As Voltaire once wrote: “It is a lamentable shame that to be a good patriot, one must become an enemy of the rest of mankind.”
War is brutal. War is without boundaries. War is intense. Those are the ideas that Infinity Ward took to heart when it set about creating the sequel to its widely successful Call of Duty: Modern Warfare. And in that case, it certainly succeeded.
The story picks up five years after the events of the first game. The Russian Ultranationalist Party, the game’s villains, have risen to power, with its deceased leader Imran Zakhaev now hailed as a patriot. With a grand contingency plan at hand, Zakhaev’s protégé, the terrorist Vladimir Makarov, orchestrates an attack on Russian soil, setting off a chain of events that threaten to start World War III.
The player is thrown in with Taskforce 141, an elite multinational unit whose mission is to hunt down Makarov and bring him to justice. Only, the path to justice involves detours into Russian gulags, the streets of Virginia and the rooftops of Brazil.
Call of Duty: Modern Warfare 2 is in many ways a continuation of what made the first game great. As a first-person shooter, the game is incredibly satisfying, with an easy to follow set of controls and a strong enemy computer opponent.
Also, the game is not centered on one event or field of combat. The player controls a wide range of characters, from US Army Rangers to British SAS officers and, in one breathtaking scene, an astronaut at the International Space Station. Modern Warfare 2 is as high quality as its predecessor.
Visually, Modern Warfare 2 is a masterpiece. Character movement looks and feels organic, while everything from weapons to backgrounds are rendered in gritty detail. Locations range from the claustrophobic favelas of Rio de Janeiro to snow-peaked mountains, and even to Washington, DC, once Makarov’s scheme comes into full effect. There are certain moments in the game where landscapes open up and reveal some breathtaking views.
One of the best parts of the game is how it advances the plot. Instead of the traditional cut scene, the story is told during game play, letting the player interact with plot-important characters and events.
The game feels like an interactive movie. Watching a cut scene of characters escaping from a collapsing prison? Moderately entertaining.
Dodging falling cement and running through a maze of a prison in search of an exit? A thrilling conclusion to an intense level.
The game is wonderfully cinematic, with some of the events in the game rivaling the climaxes of big-budget Hollywood action films.
Not only is the game a visual and interactive treat, Infinity Ward sought out some serious actors to provide voice work. Kevin McKidd, of Journeyman, Rome and Grey’s Anatomy fame, stars as the commanding officer of Task Force 141, and protagonist of the previous game, Captain “Soap” MacTavish. He gives a great performance, mixing dry humor with more heroic tones.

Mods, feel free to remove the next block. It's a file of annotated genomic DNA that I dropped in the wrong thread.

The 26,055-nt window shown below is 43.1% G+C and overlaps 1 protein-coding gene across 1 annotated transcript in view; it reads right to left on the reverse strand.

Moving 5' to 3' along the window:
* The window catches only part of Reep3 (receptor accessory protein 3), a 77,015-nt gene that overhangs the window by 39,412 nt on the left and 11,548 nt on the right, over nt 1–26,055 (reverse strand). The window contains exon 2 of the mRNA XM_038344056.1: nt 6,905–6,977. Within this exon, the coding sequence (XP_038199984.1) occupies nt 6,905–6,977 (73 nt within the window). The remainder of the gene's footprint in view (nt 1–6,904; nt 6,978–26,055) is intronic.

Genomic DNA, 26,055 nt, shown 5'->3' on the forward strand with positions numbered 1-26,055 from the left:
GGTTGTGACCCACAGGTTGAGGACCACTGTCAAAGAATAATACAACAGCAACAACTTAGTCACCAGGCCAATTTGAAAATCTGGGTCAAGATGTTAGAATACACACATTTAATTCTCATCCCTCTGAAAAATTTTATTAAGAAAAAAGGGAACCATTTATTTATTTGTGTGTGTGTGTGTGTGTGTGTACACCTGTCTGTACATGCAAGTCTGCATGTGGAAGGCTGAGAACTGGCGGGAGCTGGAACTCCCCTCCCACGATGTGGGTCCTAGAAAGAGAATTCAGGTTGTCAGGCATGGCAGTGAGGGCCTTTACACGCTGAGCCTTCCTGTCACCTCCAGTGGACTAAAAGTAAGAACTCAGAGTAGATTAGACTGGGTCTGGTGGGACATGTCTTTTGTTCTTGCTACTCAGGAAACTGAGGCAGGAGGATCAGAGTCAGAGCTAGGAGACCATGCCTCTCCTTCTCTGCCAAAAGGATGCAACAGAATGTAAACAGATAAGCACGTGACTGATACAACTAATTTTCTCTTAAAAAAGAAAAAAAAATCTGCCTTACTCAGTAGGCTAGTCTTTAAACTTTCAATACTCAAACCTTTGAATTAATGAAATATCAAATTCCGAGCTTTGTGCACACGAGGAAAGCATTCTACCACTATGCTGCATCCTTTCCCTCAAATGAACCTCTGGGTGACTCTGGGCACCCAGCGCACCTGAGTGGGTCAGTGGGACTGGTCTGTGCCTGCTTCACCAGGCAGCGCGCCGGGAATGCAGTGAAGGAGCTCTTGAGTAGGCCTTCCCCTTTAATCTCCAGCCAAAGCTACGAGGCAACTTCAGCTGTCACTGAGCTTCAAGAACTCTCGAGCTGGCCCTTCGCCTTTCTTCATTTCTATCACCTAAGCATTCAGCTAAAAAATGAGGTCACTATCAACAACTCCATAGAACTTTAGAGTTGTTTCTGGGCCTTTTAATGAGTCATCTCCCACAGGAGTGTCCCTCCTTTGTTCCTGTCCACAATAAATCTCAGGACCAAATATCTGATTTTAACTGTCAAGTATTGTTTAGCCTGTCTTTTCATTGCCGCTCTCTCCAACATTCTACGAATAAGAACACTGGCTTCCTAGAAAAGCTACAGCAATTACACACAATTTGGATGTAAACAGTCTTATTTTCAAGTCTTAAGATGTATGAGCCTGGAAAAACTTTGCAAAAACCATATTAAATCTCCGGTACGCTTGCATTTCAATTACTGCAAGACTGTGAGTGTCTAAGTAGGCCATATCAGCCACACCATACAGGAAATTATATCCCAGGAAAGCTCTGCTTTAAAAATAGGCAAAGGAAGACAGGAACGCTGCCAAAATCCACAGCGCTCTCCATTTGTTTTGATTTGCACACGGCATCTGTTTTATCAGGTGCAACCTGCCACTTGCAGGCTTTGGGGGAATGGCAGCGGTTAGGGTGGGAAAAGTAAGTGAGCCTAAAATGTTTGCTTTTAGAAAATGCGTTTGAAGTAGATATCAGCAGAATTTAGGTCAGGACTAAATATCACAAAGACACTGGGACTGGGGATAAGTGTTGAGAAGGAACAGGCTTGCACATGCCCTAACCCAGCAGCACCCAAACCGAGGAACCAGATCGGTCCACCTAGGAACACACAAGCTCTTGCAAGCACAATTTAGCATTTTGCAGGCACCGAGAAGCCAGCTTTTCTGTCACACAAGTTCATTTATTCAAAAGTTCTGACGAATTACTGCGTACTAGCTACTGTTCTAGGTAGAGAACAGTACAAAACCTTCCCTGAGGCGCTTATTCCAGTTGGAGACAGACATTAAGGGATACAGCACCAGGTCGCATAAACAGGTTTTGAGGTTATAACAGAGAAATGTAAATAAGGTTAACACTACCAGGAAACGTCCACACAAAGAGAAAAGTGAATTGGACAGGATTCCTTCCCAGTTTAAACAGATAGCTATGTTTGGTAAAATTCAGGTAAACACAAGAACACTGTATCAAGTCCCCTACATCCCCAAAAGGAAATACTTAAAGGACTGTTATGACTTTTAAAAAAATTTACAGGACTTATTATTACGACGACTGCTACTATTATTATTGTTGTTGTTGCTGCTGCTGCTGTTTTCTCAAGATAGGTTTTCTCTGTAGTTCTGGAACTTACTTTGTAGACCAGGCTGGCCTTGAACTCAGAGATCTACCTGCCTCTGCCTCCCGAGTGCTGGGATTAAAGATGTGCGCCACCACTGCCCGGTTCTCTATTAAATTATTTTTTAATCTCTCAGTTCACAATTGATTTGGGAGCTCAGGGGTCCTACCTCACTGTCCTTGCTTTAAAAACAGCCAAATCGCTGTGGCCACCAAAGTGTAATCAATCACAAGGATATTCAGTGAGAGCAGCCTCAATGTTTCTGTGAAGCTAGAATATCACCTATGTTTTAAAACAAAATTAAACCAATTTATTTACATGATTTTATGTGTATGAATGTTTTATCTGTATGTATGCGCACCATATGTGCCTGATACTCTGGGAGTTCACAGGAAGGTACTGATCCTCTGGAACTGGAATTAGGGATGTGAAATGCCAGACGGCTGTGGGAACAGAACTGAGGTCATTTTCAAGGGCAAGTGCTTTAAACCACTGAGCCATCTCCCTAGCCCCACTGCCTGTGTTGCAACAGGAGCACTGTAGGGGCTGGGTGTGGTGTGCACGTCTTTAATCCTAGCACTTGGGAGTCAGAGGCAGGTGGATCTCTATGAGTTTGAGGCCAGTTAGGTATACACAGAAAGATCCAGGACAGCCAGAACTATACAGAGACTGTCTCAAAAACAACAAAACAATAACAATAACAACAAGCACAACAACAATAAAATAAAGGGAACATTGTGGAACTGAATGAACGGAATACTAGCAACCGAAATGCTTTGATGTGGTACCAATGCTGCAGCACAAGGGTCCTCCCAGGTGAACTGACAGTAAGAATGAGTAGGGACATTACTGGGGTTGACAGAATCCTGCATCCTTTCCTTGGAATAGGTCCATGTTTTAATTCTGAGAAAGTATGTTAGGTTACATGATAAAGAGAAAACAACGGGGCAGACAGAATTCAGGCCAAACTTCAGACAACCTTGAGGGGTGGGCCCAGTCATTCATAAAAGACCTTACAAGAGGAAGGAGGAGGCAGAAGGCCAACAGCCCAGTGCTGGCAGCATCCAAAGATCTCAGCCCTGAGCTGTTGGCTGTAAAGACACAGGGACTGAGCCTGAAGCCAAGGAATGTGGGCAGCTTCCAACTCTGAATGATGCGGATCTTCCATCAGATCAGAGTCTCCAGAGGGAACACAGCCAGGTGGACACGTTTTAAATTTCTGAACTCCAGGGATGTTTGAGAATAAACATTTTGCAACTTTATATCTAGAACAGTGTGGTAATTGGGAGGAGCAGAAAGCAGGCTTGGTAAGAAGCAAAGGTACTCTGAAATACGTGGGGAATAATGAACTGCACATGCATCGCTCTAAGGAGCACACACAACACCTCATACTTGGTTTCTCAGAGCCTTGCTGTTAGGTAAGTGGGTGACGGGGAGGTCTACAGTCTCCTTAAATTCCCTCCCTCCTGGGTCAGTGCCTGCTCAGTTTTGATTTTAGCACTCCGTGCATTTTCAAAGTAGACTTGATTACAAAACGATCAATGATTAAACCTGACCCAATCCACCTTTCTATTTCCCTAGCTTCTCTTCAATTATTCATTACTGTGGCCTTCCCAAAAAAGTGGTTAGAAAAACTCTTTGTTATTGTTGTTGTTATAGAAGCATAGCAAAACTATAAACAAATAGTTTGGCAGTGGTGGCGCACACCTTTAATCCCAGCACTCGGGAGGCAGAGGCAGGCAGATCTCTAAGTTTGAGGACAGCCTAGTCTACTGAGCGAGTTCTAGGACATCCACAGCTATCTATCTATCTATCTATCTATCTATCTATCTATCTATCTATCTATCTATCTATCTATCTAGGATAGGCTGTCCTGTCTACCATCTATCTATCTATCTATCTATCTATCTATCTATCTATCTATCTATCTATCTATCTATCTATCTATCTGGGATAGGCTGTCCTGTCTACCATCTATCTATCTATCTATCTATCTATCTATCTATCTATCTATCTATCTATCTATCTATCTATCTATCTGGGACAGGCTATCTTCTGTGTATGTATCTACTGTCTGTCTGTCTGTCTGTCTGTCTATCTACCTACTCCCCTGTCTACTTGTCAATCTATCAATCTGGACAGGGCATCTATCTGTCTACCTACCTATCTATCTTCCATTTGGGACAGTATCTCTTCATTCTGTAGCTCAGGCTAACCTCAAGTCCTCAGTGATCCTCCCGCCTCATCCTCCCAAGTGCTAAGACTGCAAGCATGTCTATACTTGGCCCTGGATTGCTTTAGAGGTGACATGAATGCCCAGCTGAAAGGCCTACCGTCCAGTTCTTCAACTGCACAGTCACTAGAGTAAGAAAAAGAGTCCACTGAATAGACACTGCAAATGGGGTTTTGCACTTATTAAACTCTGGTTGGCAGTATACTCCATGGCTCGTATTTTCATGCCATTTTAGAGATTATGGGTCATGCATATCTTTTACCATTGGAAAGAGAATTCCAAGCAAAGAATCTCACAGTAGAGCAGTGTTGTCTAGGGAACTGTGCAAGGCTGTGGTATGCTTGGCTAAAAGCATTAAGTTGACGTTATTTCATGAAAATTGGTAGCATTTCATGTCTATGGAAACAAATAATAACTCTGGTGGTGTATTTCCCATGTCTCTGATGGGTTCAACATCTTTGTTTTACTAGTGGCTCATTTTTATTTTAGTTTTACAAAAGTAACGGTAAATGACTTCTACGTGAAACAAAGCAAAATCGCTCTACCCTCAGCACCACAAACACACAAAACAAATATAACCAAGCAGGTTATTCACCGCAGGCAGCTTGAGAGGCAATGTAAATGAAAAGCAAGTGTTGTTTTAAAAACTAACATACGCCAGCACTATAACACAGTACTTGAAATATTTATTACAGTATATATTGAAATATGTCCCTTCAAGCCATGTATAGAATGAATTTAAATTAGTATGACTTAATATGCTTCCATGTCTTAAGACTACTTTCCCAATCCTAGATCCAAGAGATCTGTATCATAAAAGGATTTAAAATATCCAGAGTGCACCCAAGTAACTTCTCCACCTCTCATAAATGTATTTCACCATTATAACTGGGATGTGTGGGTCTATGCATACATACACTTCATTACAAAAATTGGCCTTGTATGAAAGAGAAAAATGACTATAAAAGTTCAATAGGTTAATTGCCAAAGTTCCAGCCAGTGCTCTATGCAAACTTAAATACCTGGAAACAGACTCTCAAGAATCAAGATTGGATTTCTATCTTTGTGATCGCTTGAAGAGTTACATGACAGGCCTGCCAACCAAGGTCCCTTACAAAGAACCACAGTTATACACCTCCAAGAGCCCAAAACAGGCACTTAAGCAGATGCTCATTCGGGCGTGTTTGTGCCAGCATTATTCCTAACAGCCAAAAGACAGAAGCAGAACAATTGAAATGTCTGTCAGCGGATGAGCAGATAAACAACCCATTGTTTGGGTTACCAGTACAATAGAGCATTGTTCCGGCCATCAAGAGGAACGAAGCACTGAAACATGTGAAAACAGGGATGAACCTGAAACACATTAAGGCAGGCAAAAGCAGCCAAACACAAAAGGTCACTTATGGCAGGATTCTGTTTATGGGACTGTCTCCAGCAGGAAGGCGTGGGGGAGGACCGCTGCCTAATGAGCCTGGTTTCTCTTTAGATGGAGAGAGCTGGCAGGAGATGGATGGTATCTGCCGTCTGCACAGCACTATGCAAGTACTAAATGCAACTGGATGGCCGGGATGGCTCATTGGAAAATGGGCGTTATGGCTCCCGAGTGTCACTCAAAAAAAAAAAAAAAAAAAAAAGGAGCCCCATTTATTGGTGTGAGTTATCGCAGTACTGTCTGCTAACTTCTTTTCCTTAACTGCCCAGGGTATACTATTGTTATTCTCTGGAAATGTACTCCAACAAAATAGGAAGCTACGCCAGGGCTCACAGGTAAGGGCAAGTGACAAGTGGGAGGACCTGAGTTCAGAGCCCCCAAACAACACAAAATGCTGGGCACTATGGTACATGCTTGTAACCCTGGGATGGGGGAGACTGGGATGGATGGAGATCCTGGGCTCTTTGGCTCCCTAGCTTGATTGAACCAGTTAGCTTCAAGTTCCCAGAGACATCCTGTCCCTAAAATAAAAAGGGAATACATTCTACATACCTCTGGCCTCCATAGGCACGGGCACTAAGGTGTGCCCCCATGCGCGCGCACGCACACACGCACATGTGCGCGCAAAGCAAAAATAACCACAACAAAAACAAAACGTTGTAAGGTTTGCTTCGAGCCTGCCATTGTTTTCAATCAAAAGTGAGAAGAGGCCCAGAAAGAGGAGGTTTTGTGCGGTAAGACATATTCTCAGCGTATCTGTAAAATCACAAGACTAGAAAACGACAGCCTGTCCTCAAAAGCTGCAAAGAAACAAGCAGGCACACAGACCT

Character actor Lance Henriksen plays General Shepherd, the man behind Taskforce 141, and gives many of the monologues an emotional weight that might otherwise have been lacking. Add in solid actors Keith David and Barry Pepper in supporting roles and the game’s movie-like qualities continue to coalesce.
But the game is not flawless. The single player campaign is relatively short and can be beaten in six to eight hours.
The story itself is so dependent on the events of the first Modern Warfare that new players will be easily confused, and even those who are familiar with the previous installment will find themselves a bit perplexed by unexplained and underdeveloped plot points.
The story has a great premise, but ultimately the execution feels rushed at times, and some interesting twists lose their impact due to ambiguity in their buildup.
But the multiplayer mode more than makes up for flaws in the single player levels. Whether playing with friends at home or online, Modern Warfare 2 features varied and numerous maps, allowing for endlessly original matches. Add in equipment customization and earned-by-experience perks, and multiplayer matches can be more challenging than the single-player campaign.
Is Modern Warfare 2 perfect? No, definitely not.
Is it the best action game of the year? Definitely.
With amazing production values, intense campaigns, a stellar voice cast and the best multiplayer among its peers, it is a truly entertaining game and holds up on multiple plays.
Why settle for lesser first-person shooters when this not only delivers in the format, but redefines it?